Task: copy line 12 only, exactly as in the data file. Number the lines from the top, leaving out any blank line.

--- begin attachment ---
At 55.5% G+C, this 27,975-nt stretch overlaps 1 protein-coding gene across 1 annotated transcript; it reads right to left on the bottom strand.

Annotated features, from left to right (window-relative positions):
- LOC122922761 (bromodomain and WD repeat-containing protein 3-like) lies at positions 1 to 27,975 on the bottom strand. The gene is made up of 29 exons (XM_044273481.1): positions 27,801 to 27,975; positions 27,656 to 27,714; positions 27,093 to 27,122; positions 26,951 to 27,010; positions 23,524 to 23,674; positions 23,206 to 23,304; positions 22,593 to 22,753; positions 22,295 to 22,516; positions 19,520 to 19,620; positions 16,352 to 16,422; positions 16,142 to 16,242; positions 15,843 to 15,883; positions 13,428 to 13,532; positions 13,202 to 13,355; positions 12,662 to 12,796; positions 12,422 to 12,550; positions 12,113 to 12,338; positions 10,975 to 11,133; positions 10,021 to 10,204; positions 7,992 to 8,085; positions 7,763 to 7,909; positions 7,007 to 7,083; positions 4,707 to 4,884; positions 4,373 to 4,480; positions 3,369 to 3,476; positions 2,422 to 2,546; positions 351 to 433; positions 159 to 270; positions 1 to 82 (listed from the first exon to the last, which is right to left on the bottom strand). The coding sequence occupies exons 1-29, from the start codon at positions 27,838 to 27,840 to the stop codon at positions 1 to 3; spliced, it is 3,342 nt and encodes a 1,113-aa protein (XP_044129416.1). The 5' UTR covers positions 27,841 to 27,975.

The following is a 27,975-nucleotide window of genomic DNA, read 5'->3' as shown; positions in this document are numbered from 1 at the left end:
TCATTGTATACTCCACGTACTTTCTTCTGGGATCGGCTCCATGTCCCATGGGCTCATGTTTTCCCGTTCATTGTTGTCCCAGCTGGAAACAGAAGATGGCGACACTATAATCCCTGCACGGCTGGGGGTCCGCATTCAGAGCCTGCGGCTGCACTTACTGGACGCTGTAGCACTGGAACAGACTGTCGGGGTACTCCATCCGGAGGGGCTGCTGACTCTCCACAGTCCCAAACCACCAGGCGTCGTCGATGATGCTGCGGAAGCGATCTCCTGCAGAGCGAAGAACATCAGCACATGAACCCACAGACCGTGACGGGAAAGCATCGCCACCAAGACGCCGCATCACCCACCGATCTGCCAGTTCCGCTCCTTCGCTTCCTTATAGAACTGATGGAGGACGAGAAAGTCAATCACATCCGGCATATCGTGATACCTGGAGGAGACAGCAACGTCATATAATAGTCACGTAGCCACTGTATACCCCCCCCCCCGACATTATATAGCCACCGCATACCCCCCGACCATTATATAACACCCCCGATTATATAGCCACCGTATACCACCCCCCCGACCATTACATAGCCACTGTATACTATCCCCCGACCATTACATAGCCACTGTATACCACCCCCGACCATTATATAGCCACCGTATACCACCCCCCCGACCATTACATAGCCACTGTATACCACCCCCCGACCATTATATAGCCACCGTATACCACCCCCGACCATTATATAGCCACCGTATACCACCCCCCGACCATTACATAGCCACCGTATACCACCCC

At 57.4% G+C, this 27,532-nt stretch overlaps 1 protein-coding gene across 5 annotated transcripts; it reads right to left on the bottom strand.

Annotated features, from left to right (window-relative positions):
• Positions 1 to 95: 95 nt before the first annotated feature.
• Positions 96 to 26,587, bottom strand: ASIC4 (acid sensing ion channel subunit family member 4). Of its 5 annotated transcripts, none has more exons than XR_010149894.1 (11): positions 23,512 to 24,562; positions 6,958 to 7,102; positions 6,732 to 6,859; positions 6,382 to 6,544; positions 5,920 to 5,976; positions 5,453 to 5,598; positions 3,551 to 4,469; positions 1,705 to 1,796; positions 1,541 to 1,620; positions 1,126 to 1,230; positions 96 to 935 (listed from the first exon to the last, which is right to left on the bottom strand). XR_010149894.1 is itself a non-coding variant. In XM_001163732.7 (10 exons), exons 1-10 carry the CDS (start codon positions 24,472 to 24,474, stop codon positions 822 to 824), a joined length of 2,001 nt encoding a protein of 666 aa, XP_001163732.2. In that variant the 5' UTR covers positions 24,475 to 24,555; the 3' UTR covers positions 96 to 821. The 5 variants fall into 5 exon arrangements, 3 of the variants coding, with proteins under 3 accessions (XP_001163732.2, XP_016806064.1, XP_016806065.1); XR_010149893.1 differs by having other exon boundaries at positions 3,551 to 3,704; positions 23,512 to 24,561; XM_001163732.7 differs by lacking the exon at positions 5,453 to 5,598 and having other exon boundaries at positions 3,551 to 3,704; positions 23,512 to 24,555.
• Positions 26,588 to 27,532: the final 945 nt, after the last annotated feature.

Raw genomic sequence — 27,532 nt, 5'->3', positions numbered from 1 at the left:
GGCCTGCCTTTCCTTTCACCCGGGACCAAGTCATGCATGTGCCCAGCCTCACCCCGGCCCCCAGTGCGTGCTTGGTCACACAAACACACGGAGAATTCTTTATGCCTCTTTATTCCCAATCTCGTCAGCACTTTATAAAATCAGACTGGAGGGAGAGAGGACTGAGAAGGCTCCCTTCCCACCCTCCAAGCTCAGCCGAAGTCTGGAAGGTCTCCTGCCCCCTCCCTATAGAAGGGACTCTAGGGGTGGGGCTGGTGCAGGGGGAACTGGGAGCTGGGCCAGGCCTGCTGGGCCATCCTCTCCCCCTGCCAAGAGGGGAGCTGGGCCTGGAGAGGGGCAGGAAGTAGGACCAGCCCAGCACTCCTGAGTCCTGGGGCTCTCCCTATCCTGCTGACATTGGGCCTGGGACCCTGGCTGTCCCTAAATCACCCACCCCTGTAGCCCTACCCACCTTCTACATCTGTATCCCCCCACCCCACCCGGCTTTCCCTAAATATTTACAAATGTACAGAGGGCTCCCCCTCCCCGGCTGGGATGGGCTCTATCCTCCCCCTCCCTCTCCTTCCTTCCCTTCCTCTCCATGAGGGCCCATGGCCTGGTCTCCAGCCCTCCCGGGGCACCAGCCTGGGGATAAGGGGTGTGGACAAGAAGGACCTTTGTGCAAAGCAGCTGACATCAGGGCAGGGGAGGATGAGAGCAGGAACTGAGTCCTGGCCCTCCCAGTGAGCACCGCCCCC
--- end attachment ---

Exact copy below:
GGCCTGCCTTTCCTTTCACCCGGGACCAAGTCATGCATGTGCCCAGCCTCACCCCGGCCCCCAGTGCGTGCTTGGTCACACAAACACACGGAGAATTCTTTATGCCTCTTTATTCCCAATCTCGTCAGCACTTTATAAAATCAGACTGGAGGGAGAGAGGACTGAGAAGGCTCCCTTCCCACCCTCCAAGCTCAGCCGAAGTCTGGAAGGTCTCCTGCCCCCTCCCTATAGAAGGGACTCTAGGGGTGGGGCTGGTGCAGGGGGAACTGGGAGCTGGGCCAGGCCTGCTGGGCCATCCTCTCCCCCTGCCAAGAGGGGAGCTGGGCCTGGAGAGGGGCAGGAAGTAGGACCAGCCCAGCACTCCTGAGTCCTGGGGCTCTCCCTATCCTGCTGACATTGGGCCTGGGACCCTGGCTGTCCCTAAATCACCCACCCCTGTAGCCCTACCCACCTTCTACATCTGTATCCCCCCACCCCACCCGGCTTTCCCTAAATATTTACAAATGTACAGAGGGCTCCCCCTCCCCGGCTGGGATGGGCTCTATCCTCCCCCTCCCTCTCCTTCCTTCCCTTCCTCTCCATGAGGGCCCATGGCCTGGTCTCCAGCCCTCCCGGGGCACCAGCCTGGGGATAAGGGGTGTGGACAAGAAGGACCTTTGTGCAAAGCAGCTGACATCAGGGCAGGGGAGGATGAGAGCAGGAACTGAGTCCTGGCCCTCCCAGTGAGCACCGCCCCC